Drag your mouse over the water to make it swirl.
(Your browser has to be Java enabled to play in the water.) "Little Pidgeon River, Gatlinburg, TN
The original 'bend in the river' now two days before the official beginning of the year that follows age 49 and I'm safely ensconced in a log cabin in the Smoky Mountains. I decided that if I can't hide from the year that follows 49, I may as well find some way to celebrate it. I come to the mountains often, usually seeking a cabin on a ridge with a spectacular view or perhaps one close to town, making it easy to come and go for supplies. This time, it felt important to stay in a secluded cabin on a river, but I didn't know why. On the drive up, it began to be clearer to me. As I drove, I felt a profound sense of both joy and peace. I've known these two emotions before, but somehow, this time they felt deeper, softer, rounder. The image that came to mind was that there was a river running through me — a river that was still and calm at the bottom. A river I could count on to get me through whatever life had in store for me, no matter how turbulent the waters might become on the surface.
I thought of river rocks — the smooth, round kind that you see in the Smokies. I've had a passion for them for years — again, without knowing why. But now it occurs to me that my aging process has been like those river rocks. My psyche no longer has quite so many of the rough, jagged edges that newer mountain ranges have — there are fewer obtrusions to tear at my soul as it journeys through life. There are still a few, and perhaps I'll encounter others around some yet untraveled bend in the river, but there's definitely a difference.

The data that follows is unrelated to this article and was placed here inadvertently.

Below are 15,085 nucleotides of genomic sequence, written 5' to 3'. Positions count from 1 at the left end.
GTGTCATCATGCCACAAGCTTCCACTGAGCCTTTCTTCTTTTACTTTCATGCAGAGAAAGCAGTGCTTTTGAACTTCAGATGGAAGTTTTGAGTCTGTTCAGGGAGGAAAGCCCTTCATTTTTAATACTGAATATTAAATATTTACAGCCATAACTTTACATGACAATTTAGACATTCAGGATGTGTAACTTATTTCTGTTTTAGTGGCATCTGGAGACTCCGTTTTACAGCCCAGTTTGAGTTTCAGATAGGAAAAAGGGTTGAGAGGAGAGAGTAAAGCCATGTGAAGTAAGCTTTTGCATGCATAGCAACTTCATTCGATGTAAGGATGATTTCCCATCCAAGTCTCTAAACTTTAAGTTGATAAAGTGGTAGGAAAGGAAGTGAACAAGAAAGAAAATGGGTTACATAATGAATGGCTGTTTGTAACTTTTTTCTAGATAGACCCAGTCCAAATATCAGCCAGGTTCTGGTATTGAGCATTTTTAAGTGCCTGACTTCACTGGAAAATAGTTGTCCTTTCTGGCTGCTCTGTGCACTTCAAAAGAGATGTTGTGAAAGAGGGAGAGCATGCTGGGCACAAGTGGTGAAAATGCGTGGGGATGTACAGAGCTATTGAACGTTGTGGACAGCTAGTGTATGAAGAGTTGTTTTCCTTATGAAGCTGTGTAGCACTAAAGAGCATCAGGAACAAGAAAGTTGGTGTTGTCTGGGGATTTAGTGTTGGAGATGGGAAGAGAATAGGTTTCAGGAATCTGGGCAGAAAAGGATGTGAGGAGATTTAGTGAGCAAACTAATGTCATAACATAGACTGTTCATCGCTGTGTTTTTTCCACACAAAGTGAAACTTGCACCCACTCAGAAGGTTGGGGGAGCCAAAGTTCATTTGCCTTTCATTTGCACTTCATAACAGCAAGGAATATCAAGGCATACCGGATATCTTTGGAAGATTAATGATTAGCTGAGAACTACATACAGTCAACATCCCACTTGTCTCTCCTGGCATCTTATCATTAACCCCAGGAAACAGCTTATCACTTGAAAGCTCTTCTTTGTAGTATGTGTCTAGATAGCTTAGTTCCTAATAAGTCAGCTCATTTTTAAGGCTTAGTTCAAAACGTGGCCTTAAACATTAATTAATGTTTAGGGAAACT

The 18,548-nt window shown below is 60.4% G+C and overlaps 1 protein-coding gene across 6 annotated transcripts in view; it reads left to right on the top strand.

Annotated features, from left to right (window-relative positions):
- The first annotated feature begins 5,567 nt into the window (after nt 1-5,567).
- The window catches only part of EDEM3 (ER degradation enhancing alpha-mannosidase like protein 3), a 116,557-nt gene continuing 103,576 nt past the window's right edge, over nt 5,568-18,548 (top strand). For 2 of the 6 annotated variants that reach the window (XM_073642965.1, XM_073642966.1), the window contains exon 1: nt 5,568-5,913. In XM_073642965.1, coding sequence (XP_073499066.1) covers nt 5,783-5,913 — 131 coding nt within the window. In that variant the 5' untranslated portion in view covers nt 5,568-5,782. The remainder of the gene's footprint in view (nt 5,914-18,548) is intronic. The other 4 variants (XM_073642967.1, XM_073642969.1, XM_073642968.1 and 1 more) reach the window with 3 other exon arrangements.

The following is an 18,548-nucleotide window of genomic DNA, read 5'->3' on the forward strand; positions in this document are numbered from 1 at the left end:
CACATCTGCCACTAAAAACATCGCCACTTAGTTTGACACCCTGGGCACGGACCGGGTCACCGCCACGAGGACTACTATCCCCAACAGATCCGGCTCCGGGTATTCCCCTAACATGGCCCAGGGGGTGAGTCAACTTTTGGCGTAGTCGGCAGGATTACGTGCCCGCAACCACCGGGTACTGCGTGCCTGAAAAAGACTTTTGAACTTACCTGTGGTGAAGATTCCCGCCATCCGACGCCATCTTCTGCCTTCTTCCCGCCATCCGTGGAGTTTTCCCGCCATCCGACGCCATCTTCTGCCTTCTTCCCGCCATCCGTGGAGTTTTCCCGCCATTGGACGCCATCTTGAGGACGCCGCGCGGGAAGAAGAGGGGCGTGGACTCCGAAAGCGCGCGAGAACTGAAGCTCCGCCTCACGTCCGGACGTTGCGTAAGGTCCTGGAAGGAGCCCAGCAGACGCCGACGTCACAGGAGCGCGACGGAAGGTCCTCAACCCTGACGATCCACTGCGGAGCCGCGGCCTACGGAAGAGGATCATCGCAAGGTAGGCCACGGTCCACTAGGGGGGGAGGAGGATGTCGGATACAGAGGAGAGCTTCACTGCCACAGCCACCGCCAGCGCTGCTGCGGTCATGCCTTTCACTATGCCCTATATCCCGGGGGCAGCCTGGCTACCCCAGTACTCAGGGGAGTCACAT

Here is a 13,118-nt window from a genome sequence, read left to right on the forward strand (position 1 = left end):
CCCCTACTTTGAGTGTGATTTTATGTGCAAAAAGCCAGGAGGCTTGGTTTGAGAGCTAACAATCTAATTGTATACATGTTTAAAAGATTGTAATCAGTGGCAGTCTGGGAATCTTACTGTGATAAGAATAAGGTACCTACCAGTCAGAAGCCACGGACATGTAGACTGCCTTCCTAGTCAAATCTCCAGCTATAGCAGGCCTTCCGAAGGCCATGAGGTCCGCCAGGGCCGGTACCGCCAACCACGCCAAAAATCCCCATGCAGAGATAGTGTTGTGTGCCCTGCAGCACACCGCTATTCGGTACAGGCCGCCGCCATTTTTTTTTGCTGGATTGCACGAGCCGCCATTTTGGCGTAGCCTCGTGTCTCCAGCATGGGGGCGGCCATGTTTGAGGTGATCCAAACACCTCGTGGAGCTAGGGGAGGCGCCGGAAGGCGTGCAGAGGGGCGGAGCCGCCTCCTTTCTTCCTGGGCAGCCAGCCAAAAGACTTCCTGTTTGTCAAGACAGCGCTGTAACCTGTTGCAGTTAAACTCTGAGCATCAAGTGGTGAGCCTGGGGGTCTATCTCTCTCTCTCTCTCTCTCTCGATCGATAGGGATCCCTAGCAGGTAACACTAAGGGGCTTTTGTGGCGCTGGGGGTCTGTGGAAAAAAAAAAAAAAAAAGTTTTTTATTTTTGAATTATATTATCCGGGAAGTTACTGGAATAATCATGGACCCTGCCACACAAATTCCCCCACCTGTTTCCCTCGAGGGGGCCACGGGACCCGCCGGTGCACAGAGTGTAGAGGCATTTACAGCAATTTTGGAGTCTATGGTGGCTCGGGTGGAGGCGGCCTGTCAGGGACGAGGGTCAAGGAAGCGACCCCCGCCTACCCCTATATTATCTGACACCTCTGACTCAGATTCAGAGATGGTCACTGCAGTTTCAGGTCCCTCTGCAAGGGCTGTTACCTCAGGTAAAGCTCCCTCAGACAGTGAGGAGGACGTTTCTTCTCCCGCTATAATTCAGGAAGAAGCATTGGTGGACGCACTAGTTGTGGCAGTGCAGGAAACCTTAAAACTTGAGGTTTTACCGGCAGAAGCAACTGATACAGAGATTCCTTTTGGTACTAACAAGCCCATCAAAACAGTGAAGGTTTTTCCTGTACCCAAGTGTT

In our youth, when the rocks are still rough and craggy and when they loom enormous in comparison to our own size, they seem terrifying and/or intimidating. At that age, our best defense against them is avoidance, so most of us learn a variety of maneuvers designed to help us avoid the rocks or pretend they're not there. As we reach adolescence and early adulthood, our fear gets replaced by bravura and we attempt to conquer the rocks — sometimes timidly, other times throwing ourselves into it with abandon. But it seems to me that as we age, we begin to take a whole new approach. We begin to see that rocks are to be neither feared nor conquered — rather, they're things to interact with and learn from. Teachers disguised as rocks. They may still seem scary or exciting — at times they may still elicit an initial response of wanting to hide or to conquer. But there's also a mellowing in our response. A willingness on our part to yield a bit and listen to what the rocks may be trying to tell us. An inner plasticity, not possible in our youth, which allows us to see the rocks as something to embrace as opposed to something to fear or to conquer.
My Birthday, for Better and for Worse
But that's only part of the story. That's the nice part — the part that makes turning 50 seem appealing. There's another not-so-nice side of what this particular birthday has meant to me and that has to do with an acknowledgment of the losses. An acknowledgment of things I can no longer do, nor will I be able to do again. An acknowledgment of physical appearances that are forever changed, and continuing to change in a direction I'm less than thrilled about. An acknowledgment of people and places I may never see again.
But perhaps the most painful is an acknowledgment of things I've said or done that cannot be undone. A harsh word here, a partial truth there — things that came out of my own woundedness as a human being which caused me to behave in ways I've later regretted. Youth has a certain sense of denial about those kinds of things, I think. Whatever internal and/or external battles we're in at the time seem to possess such epic proportions that we lose sight of the fact that the words and behaviors which stem from those battles leave permanent marks on our own lives as well as those of others. Marks which cannot be undone. Apologized for, perhaps. Learned from, hopefully. But not undone. A few years ago, my shame about this realization would have been so great that I wouldn't have been able to look these shadowy specters square in the face. I'm still not sure I can, but I now have at least enough clearance down a sidelong glance that I can feel genuine regret.